Some Vail Valley businesses using passes, benefits to lure seasonal employees |

Some Vail Valley businesses using passes, benefits to lure seasonal employees

Housing crunch, cost of living are not a new problem for employers seeking quality help

As is often the case, there are more seasonal jobs in the Vail Valley than people to fill them.
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By the numbers
  • 3.6%: U.S. Unemployment rate in October.
  • 2.6%: Colorado unemployment rate in October.
  • 2.7%: Eagle County apartment vacancy rate in October.
  • 3: Pages of help wanted in the Nov. 27 edition of the Vail Daily.

EAGLE COUNTY — As the Vail Valley approaches its busiest season, it seems that most local businesses could use at least a little help.

A random phone survey of business owners and managers in Vail, Avon and Beaver Creek shows most continue to look for winter season help.

The town of Vail is one of the valley’s biggest employers. Vail Human Resources Department Director Krista Miller in an email wrote that the town has been “mostly successful” in its seasonal hiring.

“We started early and overhired in a few areas,” Miller wrote.

Even with those early efforts, Miller wrote there’s already been “fallout” in some seasonal positions.

“We will be monitoring our midseason turnover as that has been a concern in recent seasons,” Miller added.

Not a new problem

Venture Sports owner Mike Brumbaugh said he’s also had pretty good success in winter staffing, with each of the company’s seven stores short about one person each.

“We have (a help wanted) ad running in the Vail Daily, and that’s been helpful,” Brumbaugh said. The company also has some employee housing available, with employee-dedicated units at the Sunridge and Liftview condos, as well as a unit at the old fire station in Avon.

“That helps out big time,” Brumbaugh said.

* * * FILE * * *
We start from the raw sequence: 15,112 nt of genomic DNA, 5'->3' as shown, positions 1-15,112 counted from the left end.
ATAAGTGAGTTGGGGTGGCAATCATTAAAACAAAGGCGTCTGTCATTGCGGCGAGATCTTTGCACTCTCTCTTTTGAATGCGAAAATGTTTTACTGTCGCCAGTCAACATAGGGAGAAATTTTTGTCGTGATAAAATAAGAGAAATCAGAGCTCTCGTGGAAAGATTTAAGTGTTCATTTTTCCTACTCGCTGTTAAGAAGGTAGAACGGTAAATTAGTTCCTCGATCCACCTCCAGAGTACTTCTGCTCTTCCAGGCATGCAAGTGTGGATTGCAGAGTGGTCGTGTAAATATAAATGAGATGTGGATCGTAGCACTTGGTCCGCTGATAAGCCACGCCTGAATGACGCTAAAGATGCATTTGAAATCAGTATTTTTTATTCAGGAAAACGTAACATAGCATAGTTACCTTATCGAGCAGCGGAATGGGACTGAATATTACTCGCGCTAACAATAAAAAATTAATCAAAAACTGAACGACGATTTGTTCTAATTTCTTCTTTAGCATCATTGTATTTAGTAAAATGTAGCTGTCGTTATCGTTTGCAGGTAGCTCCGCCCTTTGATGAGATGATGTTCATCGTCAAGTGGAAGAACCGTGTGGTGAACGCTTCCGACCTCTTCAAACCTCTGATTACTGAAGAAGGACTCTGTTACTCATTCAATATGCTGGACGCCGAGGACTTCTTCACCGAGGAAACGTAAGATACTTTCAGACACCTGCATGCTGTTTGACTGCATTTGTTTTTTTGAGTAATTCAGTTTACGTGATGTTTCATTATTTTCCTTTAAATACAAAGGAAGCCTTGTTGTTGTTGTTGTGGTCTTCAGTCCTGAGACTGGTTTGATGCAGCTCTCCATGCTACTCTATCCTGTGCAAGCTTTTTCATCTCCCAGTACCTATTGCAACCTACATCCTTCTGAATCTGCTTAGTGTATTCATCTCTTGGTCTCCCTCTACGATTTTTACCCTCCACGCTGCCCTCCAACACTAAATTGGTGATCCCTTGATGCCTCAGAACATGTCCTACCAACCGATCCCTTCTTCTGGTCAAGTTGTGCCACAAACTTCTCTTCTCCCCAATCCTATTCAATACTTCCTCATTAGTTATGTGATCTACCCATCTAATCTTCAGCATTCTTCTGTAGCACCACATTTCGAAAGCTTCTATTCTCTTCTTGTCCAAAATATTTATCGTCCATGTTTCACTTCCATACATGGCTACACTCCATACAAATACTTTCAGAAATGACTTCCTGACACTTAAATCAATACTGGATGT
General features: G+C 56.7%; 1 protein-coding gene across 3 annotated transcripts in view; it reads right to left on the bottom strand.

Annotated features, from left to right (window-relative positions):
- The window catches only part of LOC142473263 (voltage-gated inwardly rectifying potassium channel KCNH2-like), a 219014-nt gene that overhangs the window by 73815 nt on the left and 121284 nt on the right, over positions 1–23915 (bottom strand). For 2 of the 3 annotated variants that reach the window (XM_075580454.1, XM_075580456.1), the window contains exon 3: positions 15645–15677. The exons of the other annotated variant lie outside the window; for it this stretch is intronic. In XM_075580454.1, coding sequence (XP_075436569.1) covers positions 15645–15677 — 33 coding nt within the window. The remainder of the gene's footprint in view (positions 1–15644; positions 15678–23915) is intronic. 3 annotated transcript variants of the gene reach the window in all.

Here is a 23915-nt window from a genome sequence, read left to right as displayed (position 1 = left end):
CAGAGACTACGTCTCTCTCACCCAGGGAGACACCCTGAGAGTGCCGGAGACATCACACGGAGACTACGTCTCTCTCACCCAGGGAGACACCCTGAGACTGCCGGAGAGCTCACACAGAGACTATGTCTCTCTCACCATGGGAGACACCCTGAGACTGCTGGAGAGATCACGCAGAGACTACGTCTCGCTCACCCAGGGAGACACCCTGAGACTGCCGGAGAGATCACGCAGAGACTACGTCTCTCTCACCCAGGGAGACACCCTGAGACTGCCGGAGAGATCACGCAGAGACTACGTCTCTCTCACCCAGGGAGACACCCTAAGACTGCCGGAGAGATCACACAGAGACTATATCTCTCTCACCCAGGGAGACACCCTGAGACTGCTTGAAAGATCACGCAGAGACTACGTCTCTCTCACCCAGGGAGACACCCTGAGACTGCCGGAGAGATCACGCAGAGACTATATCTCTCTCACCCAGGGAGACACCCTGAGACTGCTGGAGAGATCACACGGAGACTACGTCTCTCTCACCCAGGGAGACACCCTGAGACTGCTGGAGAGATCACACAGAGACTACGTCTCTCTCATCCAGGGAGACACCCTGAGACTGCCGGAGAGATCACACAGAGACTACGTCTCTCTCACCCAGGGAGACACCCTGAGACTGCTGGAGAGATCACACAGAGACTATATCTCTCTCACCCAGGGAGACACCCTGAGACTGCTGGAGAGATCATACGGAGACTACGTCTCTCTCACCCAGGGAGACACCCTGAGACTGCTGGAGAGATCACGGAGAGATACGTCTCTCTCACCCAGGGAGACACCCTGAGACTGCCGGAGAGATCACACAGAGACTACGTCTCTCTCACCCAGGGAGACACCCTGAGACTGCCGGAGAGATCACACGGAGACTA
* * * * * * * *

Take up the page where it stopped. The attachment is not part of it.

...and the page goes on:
Rich ten Braak is the general manager of the Comfort Inn in Avon. He acknowledged that the hotel is short a few people, including housekeepers, maintenance and front desk people.

The Comfort Inn doesn’t have housing available, although people coming in from out of the valley can stay temporarily at the hotel.

As with most employers, ten Braak said housing and the cost of living are constant problems.

Boosting benefits

In Beaver Creek, Park Hyatt Beaver Creek general manager Herb Rackliff said he “feels pretty good” about that hotel’s seasonal staff. In fact, he added, the hotel has doubled its applicant pool from this time in 2018.

Rackliff credited the existing team that’s dedicated to attracting new people. And he added, “we work very hard as it relates to benefits.”

Benefits, from ski and parking passes to health insurance, are starting to become more common for people hiring seasonal help.

Vail Chamber & Business Association Director Alison Wadey said hiring has “been a struggle” for a number of businesses. The main reasons are well known: transportation, the lack of housing and the cost of living.

“It’s just hard to attract a quality employee,” Wadey said. Instead of hiring just anyone, businesses are looking for people dedicated to both their employer and being in Vail.

Wadey said she’s hearing of more employers who help workers with the big-ticket items of a security deposit and the first and last month of rent — a common big-ticket item. In addition, she said, more businesses are buying merchant ski passes. Those passes stay with a business, and not an employee. That means if a person starts in December and leaves in February, the business can still offer a ski pass to the departing employee’s replacement.

In addition, more employers are investing in parking and bus passes for employees, something that used to be reserved largely for year-round staff.

Wadey had good things to say about the PrimaVail program. That new initiative, a joint effort between the chamber, the town of Vail and Vail Resorts, aims to build enthusiasm for working in the resort and help develop a sense of community among new and recent employees.

“We hosted a Vail history class the other day, and there were close to a dozen people in the room,” Wadey said. The guest speaker that day was Pete Seibert Jr., the son of Vail’s founder.

“(Seibert) really enjoyed it,” Wadey said. “It’s what the program’s all about — melding old Vail with the newcomers.”

With all those and other efforts, though, the valley continues to have more jobs than people to fill them.

Vail Daily Business Editor Scott Miller can be reached at or 970-748-2930.

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